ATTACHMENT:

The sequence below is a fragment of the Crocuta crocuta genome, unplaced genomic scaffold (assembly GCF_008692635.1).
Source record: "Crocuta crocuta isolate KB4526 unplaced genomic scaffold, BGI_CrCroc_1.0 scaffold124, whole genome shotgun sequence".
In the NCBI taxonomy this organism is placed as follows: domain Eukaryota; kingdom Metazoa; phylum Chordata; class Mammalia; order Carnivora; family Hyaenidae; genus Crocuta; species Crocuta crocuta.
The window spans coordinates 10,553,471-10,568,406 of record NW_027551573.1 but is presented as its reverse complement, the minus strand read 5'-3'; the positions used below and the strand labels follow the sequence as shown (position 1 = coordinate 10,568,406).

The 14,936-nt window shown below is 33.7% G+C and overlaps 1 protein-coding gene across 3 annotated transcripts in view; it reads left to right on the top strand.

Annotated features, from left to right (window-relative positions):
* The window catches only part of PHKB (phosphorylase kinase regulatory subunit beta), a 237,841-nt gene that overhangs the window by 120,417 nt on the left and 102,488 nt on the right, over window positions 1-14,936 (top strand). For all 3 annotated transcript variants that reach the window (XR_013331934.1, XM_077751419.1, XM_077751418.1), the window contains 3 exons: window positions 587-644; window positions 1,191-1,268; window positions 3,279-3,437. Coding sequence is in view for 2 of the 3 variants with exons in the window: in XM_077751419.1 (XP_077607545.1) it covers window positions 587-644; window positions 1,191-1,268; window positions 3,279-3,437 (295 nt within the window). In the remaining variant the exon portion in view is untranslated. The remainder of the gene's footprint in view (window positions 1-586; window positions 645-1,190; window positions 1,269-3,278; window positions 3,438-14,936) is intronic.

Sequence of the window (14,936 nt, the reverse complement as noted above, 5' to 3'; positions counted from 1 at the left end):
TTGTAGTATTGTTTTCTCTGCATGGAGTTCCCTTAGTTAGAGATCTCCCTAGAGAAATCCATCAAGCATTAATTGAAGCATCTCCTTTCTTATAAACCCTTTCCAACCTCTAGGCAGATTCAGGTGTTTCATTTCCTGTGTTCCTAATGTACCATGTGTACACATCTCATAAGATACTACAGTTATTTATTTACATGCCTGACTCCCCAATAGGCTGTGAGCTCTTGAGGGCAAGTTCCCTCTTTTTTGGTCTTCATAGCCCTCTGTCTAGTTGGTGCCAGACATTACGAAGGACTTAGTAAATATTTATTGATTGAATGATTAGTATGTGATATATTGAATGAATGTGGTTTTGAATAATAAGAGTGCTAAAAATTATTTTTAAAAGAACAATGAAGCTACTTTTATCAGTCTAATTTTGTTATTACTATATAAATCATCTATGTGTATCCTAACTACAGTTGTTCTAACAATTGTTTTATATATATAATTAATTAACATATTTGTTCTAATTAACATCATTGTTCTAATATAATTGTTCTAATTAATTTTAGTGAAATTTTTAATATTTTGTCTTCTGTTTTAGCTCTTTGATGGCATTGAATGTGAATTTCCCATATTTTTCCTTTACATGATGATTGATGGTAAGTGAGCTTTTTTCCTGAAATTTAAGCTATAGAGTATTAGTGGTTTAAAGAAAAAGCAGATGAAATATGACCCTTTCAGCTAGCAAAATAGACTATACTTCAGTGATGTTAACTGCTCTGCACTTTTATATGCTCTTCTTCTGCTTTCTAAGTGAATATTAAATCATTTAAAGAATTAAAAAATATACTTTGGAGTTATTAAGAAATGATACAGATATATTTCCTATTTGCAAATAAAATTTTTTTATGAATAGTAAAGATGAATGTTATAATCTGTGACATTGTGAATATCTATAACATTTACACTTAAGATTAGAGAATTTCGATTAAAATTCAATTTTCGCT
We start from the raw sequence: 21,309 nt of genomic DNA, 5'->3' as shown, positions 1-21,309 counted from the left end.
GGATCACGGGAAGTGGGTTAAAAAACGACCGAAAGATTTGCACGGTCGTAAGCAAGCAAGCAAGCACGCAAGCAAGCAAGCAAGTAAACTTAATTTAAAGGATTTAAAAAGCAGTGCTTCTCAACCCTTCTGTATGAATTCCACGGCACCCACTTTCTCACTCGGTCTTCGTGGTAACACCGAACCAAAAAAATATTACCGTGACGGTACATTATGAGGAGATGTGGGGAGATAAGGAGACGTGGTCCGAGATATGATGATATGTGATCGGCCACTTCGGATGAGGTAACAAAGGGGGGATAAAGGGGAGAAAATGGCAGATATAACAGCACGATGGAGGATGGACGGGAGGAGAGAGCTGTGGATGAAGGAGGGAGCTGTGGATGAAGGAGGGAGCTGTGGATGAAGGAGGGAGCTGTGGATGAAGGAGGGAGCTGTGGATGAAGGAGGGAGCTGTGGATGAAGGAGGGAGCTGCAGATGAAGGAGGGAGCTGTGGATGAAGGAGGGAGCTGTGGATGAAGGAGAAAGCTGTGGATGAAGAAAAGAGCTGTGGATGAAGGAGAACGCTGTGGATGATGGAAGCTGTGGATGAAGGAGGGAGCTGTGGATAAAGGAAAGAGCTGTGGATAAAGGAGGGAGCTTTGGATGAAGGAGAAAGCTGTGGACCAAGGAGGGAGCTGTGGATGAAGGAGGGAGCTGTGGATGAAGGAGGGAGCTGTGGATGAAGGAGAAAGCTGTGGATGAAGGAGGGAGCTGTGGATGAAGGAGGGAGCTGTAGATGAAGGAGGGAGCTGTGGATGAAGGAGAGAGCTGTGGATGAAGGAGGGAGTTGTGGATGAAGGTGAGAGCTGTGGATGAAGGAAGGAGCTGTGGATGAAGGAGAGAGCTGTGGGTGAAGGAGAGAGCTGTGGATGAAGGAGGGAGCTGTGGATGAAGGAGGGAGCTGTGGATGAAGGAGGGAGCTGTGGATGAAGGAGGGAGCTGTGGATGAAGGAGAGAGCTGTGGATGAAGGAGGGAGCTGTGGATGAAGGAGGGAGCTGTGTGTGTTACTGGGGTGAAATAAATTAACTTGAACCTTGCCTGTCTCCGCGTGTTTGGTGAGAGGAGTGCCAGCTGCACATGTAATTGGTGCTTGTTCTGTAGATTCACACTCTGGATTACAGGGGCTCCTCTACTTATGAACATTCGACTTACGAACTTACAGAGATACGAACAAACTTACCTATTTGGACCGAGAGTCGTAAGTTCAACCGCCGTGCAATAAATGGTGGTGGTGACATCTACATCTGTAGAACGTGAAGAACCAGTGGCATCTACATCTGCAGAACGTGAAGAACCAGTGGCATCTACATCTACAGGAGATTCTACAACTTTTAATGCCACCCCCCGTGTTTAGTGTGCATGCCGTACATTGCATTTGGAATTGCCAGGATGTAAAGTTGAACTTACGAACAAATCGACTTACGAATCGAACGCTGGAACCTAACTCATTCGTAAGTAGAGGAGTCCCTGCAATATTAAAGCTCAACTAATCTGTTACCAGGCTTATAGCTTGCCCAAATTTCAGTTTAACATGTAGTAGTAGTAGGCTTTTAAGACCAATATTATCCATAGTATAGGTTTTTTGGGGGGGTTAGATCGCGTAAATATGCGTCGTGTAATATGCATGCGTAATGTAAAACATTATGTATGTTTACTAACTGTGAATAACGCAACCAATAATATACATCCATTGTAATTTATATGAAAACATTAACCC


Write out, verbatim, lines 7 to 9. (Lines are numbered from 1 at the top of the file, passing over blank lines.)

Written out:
* The window catches only part of PHKB (phosphorylase kinase regulatory subunit beta), a 237,841-nt gene that overhangs the window by 120,417 nt on the left and 102,488 nt on the right, over window positions 1-14,936 (top strand). For all 3 annotated transcript variants that reach the window (XR_013331934.1, XM_077751419.1, XM_077751418.1), the window contains 3 exons: window positions 587-644; window positions 1,191-1,268; window positions 3,279-3,437. Coding sequence is in view for 2 of the 3 variants with exons in the window: in XM_077751419.1 (XP_077607545.1) it covers window positions 587-644; window positions 1,191-1,268; window positions 3,279-3,437 (295 nt within the window). In the remaining variant the exon portion in view is untranslated. The remainder of the gene's footprint in view (window positions 1-586; window positions 645-1,190; window positions 1,269-3,278; window positions 3,438-14,936) is intronic.

Sequence of the window (14,936 nt, the reverse complement as noted above, 5' to 3'; positions counted from 1 at the left end):
TTGTAGTATTGTTTTCTCTGCATGGAGTTCCCTTAGTTAGAGATCTCCCTAGAGAAATCCATCAAGCATTAATTGAAGCATCTCCTTTCTTATAAACCCTTTCCAACCTCTAGGCAGATTCAGGTGTTTCATTTCCTGTGTTCCTAATGTACCATGTGTACACATCTCATAAGATACTACAGTTATTTATTTACATGCCTGACTCCCCAATAGGCTGTGAGCTCTTGAGGGCAAGTTCCCTCTTTTTTGGTCTTCATAGCCCTCTGTCTAGTTGGTGCCAGACATTACGAAGGACTTAGTAAATATTTATTGATTGAATGATTAGTATGTGATATATTGAATGAATGTGGTTTTGAATAATAAGAGTGCTAAAAATTATTTTTAAAAGAACAATGAAGCTACTTTTATCAGTCTAATTTTGTTATTACTATATAAATCATCTATGTGTATCCTAACTACAGTTGTTCTAACAATTGTTTTATATATATAATTAATTAACATATTTGTTCTAATTAACATCATTGTTCTAATATAATTGTTCTAATTAATTTTAGTGAAATTTTTAATATTTTGTCTTCTGTTTTAGCTCTTTGATGGCATTGAATGTGAATTTCCCATATTTTTCCTTTACATGATGATTGATGGTAAGTGAGCTTTTTTCCTGAAATTTAAGCTATAGAGTATTAGTGGTTTAAAGAAAAAGCAGATGAAATATGACCCTTTCAGCTAGCAAAATAGACTATACTTCAGTGATGTTAACTGCTCTGCACTTTTATATGCTCTTCTTCTGCTTTCTAAGTGAATATTAAATCATTTAAAGAATTAAAAAATATACTTTGGAGTTATTAAGAAATGATACAGATATATTTCCTATTTGCAAATAAAATTTTTTTATGAATAGTAAAGATGAATGTTATAATCTGTGACATTGTGAATATCTATAACATTTACACTTAAGATTAGAGAATTTCGATTAAAATTCAATTTTCGCT